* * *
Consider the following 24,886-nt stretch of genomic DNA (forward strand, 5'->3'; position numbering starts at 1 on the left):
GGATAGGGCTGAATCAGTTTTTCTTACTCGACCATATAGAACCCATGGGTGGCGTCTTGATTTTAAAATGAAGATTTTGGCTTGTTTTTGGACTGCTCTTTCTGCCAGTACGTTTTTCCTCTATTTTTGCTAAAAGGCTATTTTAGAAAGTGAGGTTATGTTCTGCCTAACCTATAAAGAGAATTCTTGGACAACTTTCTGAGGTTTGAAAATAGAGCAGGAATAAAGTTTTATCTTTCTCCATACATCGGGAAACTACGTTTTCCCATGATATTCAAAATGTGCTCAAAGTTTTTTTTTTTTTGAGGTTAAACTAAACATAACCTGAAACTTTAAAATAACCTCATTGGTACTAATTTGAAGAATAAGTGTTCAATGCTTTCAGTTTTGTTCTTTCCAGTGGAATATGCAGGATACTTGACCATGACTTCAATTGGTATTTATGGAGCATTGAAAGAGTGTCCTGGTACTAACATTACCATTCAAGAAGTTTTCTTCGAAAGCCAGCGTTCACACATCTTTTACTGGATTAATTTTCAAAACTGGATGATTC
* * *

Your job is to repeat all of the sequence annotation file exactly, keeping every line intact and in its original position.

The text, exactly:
Consider the following 24,886-nt stretch of genomic DNA (forward strand, 5'->3'; position numbering starts at 1 on the left):
GGATAGGGCTGAATCAGTTTTTCTTACTCGACCATATAGAACCCATGGGTGGCGTCTTGATTTTAAAATGAAGATTTTGGCTTGTTTTTGGACTGCTCTTTCTGCCAGTACGTTTTTCCTCTATTTTTGCTAAAAGGCTATTTTAGAAAGTGAGGTTATGTTCTGCCTAACCTATAAAGAGAATTCTTGGACAACTTTCTGAGGTTTGAAAATAGAGCAGGAATAAAGTTTTATCTTTCTCCATACATCGGGAAACTACGTTTTCCCATGATATTCAAAATGTGCTCAAAGTTTTTTTTTTTTTGAGGTTAAACTAAACATAACCTGAAACTTTAAAATAACCTCATTGGTACTAATTTGAAGAATAAGTGTTCAATGCTTTCAGTTTTGTTCTTTCCAGTGGAATATGCAGGATACTTGACCATGACTTCAATTGGTATTTATGGAGCATTGAAAGAGTGTCCTGGTACTAACATTACCATTCAAGAAGTTTTCTTCGAAAGCCAGCGTTCACACATCTTTTACTGGATTAATTTTCAAAACTGGATGATTC